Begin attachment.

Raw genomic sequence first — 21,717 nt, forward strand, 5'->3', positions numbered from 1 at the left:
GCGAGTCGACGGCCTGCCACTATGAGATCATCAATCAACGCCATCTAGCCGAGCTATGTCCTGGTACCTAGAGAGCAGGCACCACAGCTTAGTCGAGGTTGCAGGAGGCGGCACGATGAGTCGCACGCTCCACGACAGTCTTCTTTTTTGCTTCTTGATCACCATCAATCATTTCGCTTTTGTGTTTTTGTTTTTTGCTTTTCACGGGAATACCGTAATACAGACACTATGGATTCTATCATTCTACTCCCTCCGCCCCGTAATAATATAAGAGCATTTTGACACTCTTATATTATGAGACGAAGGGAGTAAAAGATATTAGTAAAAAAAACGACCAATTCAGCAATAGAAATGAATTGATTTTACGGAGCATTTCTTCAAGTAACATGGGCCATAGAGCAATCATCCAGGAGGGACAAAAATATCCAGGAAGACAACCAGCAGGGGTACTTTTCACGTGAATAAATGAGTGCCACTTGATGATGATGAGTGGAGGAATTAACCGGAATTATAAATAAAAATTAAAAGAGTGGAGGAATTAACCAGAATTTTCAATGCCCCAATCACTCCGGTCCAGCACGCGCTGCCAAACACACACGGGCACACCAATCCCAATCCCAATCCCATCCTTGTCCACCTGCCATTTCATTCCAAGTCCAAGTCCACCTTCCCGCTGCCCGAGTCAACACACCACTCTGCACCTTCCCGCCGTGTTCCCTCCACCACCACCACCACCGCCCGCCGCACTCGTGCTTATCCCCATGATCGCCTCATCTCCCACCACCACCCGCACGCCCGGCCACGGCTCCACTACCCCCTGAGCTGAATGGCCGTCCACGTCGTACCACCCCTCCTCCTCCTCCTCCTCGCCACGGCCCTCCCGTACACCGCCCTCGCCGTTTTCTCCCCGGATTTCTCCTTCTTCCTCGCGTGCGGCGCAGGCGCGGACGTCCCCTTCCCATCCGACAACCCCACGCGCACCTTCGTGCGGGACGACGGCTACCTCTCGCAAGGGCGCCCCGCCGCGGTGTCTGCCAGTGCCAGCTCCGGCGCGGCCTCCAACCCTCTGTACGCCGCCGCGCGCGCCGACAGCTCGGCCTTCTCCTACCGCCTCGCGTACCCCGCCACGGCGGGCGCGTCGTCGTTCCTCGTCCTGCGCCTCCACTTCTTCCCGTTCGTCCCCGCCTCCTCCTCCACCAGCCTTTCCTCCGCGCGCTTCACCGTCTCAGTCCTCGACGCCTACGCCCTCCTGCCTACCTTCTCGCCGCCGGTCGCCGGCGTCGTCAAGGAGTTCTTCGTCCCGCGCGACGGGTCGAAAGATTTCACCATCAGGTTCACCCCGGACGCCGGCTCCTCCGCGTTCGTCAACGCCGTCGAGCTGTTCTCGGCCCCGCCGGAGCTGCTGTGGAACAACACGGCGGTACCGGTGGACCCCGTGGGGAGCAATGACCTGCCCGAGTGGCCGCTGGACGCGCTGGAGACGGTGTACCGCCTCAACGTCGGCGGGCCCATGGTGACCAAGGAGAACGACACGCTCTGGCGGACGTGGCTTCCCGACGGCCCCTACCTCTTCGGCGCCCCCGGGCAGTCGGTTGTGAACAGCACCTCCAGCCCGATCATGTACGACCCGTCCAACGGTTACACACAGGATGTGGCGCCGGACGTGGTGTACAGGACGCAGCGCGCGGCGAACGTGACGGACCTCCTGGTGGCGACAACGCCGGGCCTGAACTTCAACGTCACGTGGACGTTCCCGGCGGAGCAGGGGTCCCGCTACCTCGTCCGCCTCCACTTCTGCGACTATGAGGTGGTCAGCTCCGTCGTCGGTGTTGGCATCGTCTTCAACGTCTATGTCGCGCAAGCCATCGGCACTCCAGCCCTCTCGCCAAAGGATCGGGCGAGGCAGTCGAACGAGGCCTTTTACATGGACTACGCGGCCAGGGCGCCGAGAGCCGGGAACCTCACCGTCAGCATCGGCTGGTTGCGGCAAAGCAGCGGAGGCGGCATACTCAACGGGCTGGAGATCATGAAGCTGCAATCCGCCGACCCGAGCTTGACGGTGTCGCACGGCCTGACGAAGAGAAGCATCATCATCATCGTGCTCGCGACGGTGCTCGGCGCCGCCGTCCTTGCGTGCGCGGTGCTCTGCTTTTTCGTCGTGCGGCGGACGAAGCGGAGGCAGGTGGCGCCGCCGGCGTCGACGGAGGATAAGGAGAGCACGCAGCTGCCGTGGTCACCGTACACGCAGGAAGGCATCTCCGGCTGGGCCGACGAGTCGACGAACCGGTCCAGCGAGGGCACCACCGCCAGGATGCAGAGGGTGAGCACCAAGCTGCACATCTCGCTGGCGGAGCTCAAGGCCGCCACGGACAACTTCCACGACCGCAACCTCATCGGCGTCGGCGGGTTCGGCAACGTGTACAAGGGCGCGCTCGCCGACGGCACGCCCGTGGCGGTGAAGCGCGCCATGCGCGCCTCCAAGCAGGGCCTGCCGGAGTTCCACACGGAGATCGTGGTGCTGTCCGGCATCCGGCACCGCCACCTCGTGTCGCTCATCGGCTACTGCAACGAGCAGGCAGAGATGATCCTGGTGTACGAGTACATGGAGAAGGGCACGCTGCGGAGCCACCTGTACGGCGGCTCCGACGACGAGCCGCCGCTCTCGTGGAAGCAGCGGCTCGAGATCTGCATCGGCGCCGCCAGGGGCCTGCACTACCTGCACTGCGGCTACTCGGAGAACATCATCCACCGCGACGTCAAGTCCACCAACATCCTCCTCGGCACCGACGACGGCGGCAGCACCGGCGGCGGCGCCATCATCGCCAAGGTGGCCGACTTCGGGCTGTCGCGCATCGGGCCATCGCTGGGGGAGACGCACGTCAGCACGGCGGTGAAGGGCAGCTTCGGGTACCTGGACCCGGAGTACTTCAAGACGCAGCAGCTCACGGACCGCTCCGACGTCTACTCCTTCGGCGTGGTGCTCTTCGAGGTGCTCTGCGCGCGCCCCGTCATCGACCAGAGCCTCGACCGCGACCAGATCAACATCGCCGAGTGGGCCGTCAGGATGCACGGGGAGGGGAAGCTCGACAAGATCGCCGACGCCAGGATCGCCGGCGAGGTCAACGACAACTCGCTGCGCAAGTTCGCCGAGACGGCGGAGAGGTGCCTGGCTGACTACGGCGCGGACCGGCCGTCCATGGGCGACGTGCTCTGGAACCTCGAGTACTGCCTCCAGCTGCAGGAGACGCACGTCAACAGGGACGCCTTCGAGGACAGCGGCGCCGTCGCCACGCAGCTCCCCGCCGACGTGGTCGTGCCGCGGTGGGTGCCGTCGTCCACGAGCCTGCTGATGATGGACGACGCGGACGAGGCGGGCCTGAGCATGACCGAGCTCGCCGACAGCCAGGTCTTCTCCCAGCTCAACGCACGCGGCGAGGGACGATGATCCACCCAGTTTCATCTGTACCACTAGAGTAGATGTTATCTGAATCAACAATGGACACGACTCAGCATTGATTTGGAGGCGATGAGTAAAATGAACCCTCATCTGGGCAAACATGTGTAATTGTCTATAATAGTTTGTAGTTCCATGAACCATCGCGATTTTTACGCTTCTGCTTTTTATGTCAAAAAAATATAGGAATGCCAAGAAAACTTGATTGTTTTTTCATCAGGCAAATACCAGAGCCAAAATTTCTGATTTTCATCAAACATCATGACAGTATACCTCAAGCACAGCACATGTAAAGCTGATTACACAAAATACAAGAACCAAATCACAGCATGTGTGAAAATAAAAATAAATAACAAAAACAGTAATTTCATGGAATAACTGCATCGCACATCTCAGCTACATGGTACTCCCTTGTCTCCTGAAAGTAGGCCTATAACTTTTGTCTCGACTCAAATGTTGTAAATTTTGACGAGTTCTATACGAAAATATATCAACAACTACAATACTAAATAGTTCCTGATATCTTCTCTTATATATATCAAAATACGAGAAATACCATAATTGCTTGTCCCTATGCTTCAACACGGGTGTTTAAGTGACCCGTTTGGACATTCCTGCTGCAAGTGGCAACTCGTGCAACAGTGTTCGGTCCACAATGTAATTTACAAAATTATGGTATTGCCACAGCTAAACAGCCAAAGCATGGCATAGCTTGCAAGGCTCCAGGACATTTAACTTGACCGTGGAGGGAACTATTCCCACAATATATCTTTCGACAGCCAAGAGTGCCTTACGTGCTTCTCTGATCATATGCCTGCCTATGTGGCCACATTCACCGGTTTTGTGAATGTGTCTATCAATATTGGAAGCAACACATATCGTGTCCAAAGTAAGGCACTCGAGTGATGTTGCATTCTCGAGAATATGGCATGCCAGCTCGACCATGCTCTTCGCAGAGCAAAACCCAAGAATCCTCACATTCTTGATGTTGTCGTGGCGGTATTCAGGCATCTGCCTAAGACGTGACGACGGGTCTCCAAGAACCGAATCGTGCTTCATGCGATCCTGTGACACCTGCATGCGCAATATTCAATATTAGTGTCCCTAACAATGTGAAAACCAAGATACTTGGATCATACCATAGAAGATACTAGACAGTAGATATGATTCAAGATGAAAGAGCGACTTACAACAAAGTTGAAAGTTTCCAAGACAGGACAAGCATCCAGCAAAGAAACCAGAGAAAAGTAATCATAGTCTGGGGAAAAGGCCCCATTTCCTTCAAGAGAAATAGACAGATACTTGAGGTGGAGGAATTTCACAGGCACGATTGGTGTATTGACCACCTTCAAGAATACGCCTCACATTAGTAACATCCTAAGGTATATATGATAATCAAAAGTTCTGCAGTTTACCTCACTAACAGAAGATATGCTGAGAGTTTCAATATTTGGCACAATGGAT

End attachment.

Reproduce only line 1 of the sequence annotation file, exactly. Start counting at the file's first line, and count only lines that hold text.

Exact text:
Raw genomic sequence first — 21,717 nt, forward strand, 5'->3', positions numbered from 1 at the left: